Notes on a Language of Game Design

Over the next few months I want to write something around the idea of a language of game design. I say “around” because the subject is so tricky that it doesn’t let itself be approached directly; it must be circled carefully, with a keen eye for the subtle tracks it leaves in the gaming landscape.

Glimpses of our prey are fleeting; a movement in the long grass, the flash of an eye in the shadows. It’s a beast that none have seen clearly, yet tales of it are told wherever its hunters gather.

What do we mean when we talk about a language of game design? Over the past ten years, many designers have had the intuition that it might be possible to create a notation for describing game ideas like those that exist for music and choreography. Although the idea has been floating around for a while, it came to prominence in 2005 when Raph Koster delivered his lecture, “Game Grammar” at the GDC in San Francisco. Since then, many more game developers have started to explore the idea from a variety of perspectives, and for a variety of reasons.

But to talk of a language may ultimately mislead us. It’s important to keep in mind that we are using the word “language” as a metaphor. We might as easily say a mathematics of game design, a biology, or an architecture. Each of these designations points toward what we are looking for, but the contours of their meanings may scatter the light in other, less helpful directions, just as they reveal new and novel ones.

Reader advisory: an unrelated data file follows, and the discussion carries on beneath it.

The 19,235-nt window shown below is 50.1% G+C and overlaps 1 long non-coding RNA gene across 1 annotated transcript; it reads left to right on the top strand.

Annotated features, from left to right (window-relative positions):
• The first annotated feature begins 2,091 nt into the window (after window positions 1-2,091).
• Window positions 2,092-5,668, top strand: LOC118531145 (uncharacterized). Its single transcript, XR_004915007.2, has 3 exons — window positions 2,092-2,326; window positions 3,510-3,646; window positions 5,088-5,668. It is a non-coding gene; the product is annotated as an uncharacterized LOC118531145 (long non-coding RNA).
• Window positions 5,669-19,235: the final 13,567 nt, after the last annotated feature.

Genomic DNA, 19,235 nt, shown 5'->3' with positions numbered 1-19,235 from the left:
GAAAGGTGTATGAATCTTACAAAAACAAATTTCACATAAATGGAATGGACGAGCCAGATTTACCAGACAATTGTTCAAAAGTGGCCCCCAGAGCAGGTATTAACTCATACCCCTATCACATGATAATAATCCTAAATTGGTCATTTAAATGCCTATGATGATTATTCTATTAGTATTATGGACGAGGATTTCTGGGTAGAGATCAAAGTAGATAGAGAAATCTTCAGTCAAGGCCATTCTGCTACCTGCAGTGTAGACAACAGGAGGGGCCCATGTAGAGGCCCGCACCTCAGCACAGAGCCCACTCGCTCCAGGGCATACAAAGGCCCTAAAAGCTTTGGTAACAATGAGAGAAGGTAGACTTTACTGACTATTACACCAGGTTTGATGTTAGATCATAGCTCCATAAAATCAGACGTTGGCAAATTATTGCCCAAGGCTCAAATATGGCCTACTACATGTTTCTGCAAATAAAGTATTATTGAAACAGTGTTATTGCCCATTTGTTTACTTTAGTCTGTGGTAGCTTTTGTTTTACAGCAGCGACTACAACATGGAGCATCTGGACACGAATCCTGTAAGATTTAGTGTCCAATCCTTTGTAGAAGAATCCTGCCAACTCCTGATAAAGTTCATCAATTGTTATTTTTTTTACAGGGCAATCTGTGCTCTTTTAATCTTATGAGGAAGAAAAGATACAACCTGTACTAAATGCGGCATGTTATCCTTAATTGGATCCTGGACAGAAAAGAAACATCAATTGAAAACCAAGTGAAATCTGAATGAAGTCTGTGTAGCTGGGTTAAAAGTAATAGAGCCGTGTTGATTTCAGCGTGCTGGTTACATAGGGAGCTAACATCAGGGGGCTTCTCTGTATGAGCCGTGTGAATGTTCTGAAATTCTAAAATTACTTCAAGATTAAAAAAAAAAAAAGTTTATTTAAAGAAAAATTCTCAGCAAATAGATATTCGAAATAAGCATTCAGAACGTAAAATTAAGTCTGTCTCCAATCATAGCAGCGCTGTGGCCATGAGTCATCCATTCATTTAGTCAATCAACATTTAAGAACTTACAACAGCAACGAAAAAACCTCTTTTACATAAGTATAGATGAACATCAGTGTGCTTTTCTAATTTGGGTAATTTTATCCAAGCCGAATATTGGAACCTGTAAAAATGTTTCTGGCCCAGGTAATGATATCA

To create a language we first need an ontology. We need to know what fundamental entities games are composed of, and what fundamental relationships exist between them. (Actually, if we were really doing ontology, we’d have to be a bit clearer on what we mean by “entities” and “relations”.)

The search for an ontology raises some interesting questions. How are game entities similar to or different from their counterparts in the real world? How is creating a language of game design different from creating a language of surgery, of truck-driving, or of tasks and events in general? Given a real world-system of entities, a supermarket say, or a cowboy’s corral, what do I need to add or take away to make it into a game?

The central question, for me anyway, is not how I might write down my game ideas, or lay out their anatomy, but how do I see a game in what is around me or in what I feel? An artist looks upon his subject and sees form, colour, line and space. What does a game designer see? How can I teach someone to see it?

The posts in this series will be fairly loosely linked. I don’t have a grand unified theory or anything like that. I just want to share my thinking and get my ideas out there to anyone who might find them useful.